Filing 7

OPINION. Signed by Judge Susan D. Wigenton on 3/22/2017. (JB, ) (Main Document 7 replaced on 3/22/2017) (JB, ).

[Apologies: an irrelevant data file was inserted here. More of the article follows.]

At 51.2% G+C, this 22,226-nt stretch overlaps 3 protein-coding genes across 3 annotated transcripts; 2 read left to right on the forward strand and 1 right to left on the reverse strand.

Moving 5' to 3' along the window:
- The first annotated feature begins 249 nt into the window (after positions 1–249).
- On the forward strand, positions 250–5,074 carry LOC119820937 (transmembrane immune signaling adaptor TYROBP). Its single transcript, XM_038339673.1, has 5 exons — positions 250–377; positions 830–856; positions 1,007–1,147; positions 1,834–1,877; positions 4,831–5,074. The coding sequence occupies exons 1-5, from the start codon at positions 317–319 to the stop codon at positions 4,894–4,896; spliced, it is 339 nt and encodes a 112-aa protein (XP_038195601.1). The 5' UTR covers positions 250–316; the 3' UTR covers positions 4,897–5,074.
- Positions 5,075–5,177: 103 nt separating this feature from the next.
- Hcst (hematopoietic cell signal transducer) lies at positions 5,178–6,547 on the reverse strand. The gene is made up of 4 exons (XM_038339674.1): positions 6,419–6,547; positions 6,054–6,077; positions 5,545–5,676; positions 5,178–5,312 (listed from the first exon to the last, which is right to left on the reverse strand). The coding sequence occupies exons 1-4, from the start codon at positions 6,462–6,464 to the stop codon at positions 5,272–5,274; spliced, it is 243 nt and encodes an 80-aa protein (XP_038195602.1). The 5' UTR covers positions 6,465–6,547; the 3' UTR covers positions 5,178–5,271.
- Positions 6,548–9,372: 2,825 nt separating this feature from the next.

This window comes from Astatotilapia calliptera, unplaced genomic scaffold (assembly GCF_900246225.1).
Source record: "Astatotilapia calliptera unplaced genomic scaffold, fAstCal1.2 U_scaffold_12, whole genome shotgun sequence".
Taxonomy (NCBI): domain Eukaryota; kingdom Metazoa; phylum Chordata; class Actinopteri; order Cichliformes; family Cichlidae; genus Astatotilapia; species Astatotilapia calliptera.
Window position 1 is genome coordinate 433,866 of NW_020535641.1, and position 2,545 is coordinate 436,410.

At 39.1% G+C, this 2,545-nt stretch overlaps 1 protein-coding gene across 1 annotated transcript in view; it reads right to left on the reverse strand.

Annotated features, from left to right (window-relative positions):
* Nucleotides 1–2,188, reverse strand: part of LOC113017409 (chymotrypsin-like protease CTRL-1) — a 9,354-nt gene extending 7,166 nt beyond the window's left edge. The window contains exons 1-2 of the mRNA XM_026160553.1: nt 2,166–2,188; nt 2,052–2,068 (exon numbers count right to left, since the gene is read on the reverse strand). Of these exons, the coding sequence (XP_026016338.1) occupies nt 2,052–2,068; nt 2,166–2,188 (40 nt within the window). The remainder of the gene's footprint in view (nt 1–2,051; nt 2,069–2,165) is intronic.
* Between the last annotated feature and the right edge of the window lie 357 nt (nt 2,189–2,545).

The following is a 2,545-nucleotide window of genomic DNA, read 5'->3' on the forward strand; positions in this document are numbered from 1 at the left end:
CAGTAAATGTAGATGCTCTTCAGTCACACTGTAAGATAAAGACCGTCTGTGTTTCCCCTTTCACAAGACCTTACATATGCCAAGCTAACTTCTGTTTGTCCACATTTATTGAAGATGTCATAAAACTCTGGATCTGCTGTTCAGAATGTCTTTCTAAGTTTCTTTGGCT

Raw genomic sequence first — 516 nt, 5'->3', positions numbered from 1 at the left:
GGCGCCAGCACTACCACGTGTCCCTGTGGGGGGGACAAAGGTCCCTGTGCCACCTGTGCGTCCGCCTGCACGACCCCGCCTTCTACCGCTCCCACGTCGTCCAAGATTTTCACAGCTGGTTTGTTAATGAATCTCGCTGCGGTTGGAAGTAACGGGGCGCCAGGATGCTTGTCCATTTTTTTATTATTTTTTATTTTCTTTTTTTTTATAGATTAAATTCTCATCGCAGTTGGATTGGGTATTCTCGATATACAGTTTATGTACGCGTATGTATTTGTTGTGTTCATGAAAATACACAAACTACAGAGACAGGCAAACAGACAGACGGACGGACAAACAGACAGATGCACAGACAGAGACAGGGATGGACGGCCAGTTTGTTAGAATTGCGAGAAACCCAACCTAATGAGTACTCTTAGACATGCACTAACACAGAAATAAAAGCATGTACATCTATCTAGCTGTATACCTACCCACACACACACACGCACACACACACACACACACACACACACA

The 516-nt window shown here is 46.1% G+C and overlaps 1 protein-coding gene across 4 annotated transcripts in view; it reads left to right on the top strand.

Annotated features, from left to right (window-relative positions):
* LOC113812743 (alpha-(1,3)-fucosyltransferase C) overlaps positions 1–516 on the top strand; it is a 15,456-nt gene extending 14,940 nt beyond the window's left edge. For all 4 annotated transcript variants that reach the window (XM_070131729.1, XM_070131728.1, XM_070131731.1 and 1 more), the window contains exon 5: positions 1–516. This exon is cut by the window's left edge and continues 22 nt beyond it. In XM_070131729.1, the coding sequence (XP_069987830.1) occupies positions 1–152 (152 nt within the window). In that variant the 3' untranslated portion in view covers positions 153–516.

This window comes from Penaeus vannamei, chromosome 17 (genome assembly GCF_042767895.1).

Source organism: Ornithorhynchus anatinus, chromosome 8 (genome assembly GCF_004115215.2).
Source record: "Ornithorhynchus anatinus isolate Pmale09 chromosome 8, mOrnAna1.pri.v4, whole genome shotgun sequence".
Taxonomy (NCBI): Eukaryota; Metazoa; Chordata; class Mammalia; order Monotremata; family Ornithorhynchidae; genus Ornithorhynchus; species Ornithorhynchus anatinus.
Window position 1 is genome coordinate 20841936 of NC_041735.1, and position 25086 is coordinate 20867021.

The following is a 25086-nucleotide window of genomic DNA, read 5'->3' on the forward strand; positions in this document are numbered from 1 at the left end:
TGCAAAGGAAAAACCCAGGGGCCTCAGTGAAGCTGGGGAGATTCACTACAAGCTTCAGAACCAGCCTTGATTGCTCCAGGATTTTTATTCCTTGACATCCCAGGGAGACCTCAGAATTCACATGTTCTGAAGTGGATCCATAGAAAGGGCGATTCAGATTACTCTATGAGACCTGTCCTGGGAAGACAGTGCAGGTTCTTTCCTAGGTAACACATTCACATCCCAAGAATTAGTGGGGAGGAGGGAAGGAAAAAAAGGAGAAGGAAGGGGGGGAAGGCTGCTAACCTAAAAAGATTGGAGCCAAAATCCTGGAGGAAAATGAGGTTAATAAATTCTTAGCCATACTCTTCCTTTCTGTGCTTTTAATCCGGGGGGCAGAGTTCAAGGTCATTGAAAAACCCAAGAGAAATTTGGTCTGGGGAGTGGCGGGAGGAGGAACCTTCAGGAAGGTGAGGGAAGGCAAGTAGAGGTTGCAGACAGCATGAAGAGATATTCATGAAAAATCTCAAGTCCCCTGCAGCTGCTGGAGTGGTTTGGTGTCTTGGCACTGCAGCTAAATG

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UNITED STATES DISTRICT COURT DISTRICT OF NEW JERSEY BRAD TOBY, Civil Action No. 16-8179 (SDW) Petitioner, v. OPINION CHARLES GREEN, Respondent. WIGENTON, District Judge: Presently before the Court is the petition for a writ of habeas corpus of Petitioner, Brad Toby, filed pursuant to 28 U.S.C. § 2241. (ECF No. 1). Following an order to answer (ECF No. 2), the Government filed a response to the Petition. (ECF No. 5). Petitioner chose not to file a reply. For the following reasons, this Court will deny the petition without prejudice. I. BACKGROUND Petitioner, Brad Toby, is a citizen of Trinidad and Tobago who entered this country on a visitor visa in August 1994, with authorization to remain only until February 1995. (ECF No. 1 at 4). Petitioner, however, remained in the United States after the expiration of his visa. (See Document 1 attached to ECF No. 5 at 4). During his overstay in this country, Petitioner has received at least two drug convictions, the first being a November 2005 conviction for possession with intent to distribute marijuana in violation of N.J. Stat. Ann. § 2C:35-5(a)(1) and 2C:355(b)(12) (see id.), and the second being a 2013 conviction for distribution and possession of cocaine in violation of N.J. Stat. Ann. § 2C:35-5(a)(1) and 2C:35-5(b)(1). (Document 3 attached to ECF No. 5 at 2-4). On June 17, 2013, Petitioner was sentenced to nine years imprisonment with 1 a four and a half year period of parole ineligibility for this latter drug offense. (Id.). Upon Petitioner’s release from prison, Petitioner was taken into immigration custody on April 4, 2016. (Document 4 attached to ECF No. 5). Petitioner has remained in immigration detention since that time. Petitioner was originally scheduled to have his first appearance before an immigration judge on May 3, 2016, but that hearing was postponed to permit Petitioner time to acquire counsel. (Document 6 attached to ECF No. 5 at 3). Petitioner’s next hearing, which was scheduled for June 7, 2016, was also postponed to permit Petitioner to find an attorney. (Id. at 4). Although Petitioner had acquired counsel by the next hearing date, which was July 6, 2016, that date was also continued, this time so that Petitioner’s counsel could prepare. (Id.). Petitioner was thereafter scheduled for a hearing on July 27, 2016, but that hearing was rescheduled so that an individual merits hearing could be held. (Id.). That merits hearing was originally scheduled for November 28, 2016, but Petitioner’s counsel again requested a continuance, which resulted in the hearing being rescheduled for February 22, 2017. (Id.). Neither party has provided the Court with any information about what occurred at the February 2017 hearing. Because Petitioner requested continuances at all of the hearings prior to February 2017, however, Petitioner had yet to file any applications for relief from removal as of the time of the last filing in this matter. (See ECF No. 5 at 17). II. DISCUSSION A. Legal Standard Under 28 U.S.C. § 2241(c), habeas relief may be extended to a prisoner only when he “is in custody in violation of the Constitution or laws or treaties of the United States.” 28 U.S.C. § 2 2241(c)(3). A federal court has jurisdiction over such a petition if the petitioner is “in custody” and the custody is allegedly “in violation of the Constitution or laws or treaties of the United States.” 28 U.S.C. § 2241(c)(3); Maleng v. Cook, 490 U.S. 488, 490 (1989). As Petitioner is currently detained within this Court’s jurisdiction, by a custodian within the Court’s jurisdiction, and asserts that his continued detention violates due process, this Court has jurisdiction over his claims. Spencer v. Lemna, 523 U.S. 1, 7 (1998); Braden v. 30th Judicial Circuit Court, 410 U.S. 484, 494-95, 500 (1973); see also Zadvydas v. Davis, 533 U.S. 678, 699 (2001). B. Analysis The parties essentially agree that Petitioner is not yet subject to a final order of removal, and that he is therefore currently detained pursuant to 8 U.S.C. § 1226(c). The propriety of Petitioner’s continued detention is therefore controlled by the Third Circuit’s decisions in Diop v. ICE/Homeland Sec., 656 F.3d 221, 231-35 (3d Cir. 2011), and Chavez-Alvarez v. Warden York County Prison, 783 F.3d 469 (3d Cir. 2015). In Diop, the Third Circuit held that § 1226(c) “authorizes detention for a reasonable amount of time, after which the authorities must make an individualized inquiry into whether detention is still necessary to fulfill the statute’s purposes.” 656 F.3d at 231. The determination of whether a given period of detention is reasonable under the circumstances is a fact specific inquiry “requiring an assessment of all of the circumstances of a given case.” Id. at 234. Under Diop, the reasonableness of a period of detention is thus “a function of whether it is necessary to fulfill the purpose of the statute.” Id. Because of the fact intensive nature of the inquiry involved, the Diop court court did not provide a specific length of time beyond which a petitioner’s detention would become unreasonable based solely on the passage of time. See 656 F.3d at 234; see also Carter v. Aviles, 3 No. 13-3607, 2014 WL 348257, at *3 (D.N.J. Jan. 30, 2014). While the Third Circuit has refused to adopt a bright line rule for determining the reasonableness of continued detention under § 1226(c), the Court of appeals did provide further guidance on that question in Chavez-Alvarez. In Chavez-Alvarez, the Third Circuit held that, absent bad faith on the part of the petitioner, “beginning sometime after the six-month timeframe [upheld by the Supreme Court in Demore [v. Kim, 538 U.S. 510, 532-33 (2003),] and certainly by the time [the petitioner] had been detained for one year, the burdens to [the petitioner’s] liberties outweighed any justification for using presumptions to detain him without bond to further the goals of the statute.” 783 F.3d at 478. In this case, the Government argues that, while Petitioner has at this point been held for over eleven months without a bond hearing, the facts of this matter are clearly distinguishable from those in Chavez-Alvarez and that Petitioner is therefore not entitled to relief through his current habeas petition. In making that argument, the Government specifically argues that Petitioner has been responsible for all of the delays in his immigration proceedings and that, because Petitioner had failed to file for relief from removal with the immigration courts as of the date the answer was filed in this matter, Petitioner has not yet provided a good faith basis for disputing his removal. As this Court has explained, the Third Circuit specifically held in Chavez-Alvarez that the reasonableness of a given period of detention does not rely solely on how the Government has conducted itself, and observed that the “primary point of reference for justifying [an] alien’s confinement must be whether the civil detention is necessary to achieve the statute’s goals: ensuring participation in the removal process and protecting the community from the danger [the alien] poses.” 783 F.3d at 475. Thus, detention can become unreasonable, and a petitioner can be entitled to a bond hearing, even where the Government itself acted reasonably and is not responsible for the delays in the conclusion of an alien’s immigration proceedings. Id. While the Third Circuit did observe that “certain cases might be distinguishable [from Chavez-Alvarez where the alien is] merely gaming the system to delay their removal,” and that the aliens in 4 such cases “should not be rewarded a bond hearing they would not otherwise get under the statute,” Id. at 476, the Chavez-Alvarez panel also observed that courts need not “decide whether an alien’s delay tactics should preclude a bond hearing” where the court could not conclude that the alien acted in bad faith. Id. Determining whether an alien has acted in bad faith is not a matter of “counting wins and losses,” but is instead a fact specific inquiry requiring consideration of whether the alien has presented “real issues” to the immigration court by raising factual disputes, challenging poor legal reasoning, raising contested legal theories, or presenting new legal issues. Id. “Where questions are legitimately raised, the wisdom of [the Third Circuit’s] ruling in Leslie [v. Att’y Gen. of the United States, 678 F.3d 265, 271 (3d Cir. 2012),] is plainly relevant [and the court] cannot ‘effectively punish’ these aliens for choosing to exercise their legal right to challenge the Government’s case against them by rendering ‘the corresponding increase in time of detention . . . reasonable.’” Id. Thus, the conduct of the parties in a vacuum does not per se determine reasonableness, and the Court must weigh all available relevant information in determining whether the reasonableness “tipping point” has been reached. Rodriguez v. Green, No. 16-4431, 2016 WL 7175597, at *2-3 (D.N.J. Dec. 7, 2016). Petitioner’s immigration proceedings are clearly distinguishable from both Chavez-Alvarez and Leslie. According to the information provided to this Court, Petitioner has been responsible for all of the delay in his immigration proceedings, and as of the filing of the answer, had yet to raise any claims for relief from removal. Thus, although Petitioner has been held for a considerable period of time, it cannot be said that Petitioner has presented any “real issues” to the immigration courts sufficient to establish that he has been litigating his removal in good faith. See ChavezAlvarez, 783 F.3d at 486. It instead appears that Petitioner’s case is distinguishable from ChavezAlvarez or Leslie because Petitioner is merely “gaming the system to delay [his] removal” and Petitioner should therefore “not be rewarded a bond hearing [he] would not otherwise get under the statute.” Id. Because Petitioner has delayed the onset of his removal proceedings for months on end, and because Petitioner had, as of the end of December 2016, failed to present any “real 5 issues” to the immigration courts sufficient to show that he was acting in good faith in delaying his immigration proceedings, this Court finds that Petitioner’s detention is distinguishable from that at issue in Leslie and Chavez-Alvarez, and that Petitioner is therefore not entitled to a bond hearing at this time. Id. Petitioner’s habeas petition shall therefore be denied without prejudice. III. CONCLUSION For the reasons expressed above, this Court will deny Petitioner’s petition for a writ of habeas corpus (ECF No. 1) without prejudice. An appropriate order follows. Dated: March 22, 2017 s/ Susan D. Wigenton Hon. Susan D. Wigenton, United States District Judge 6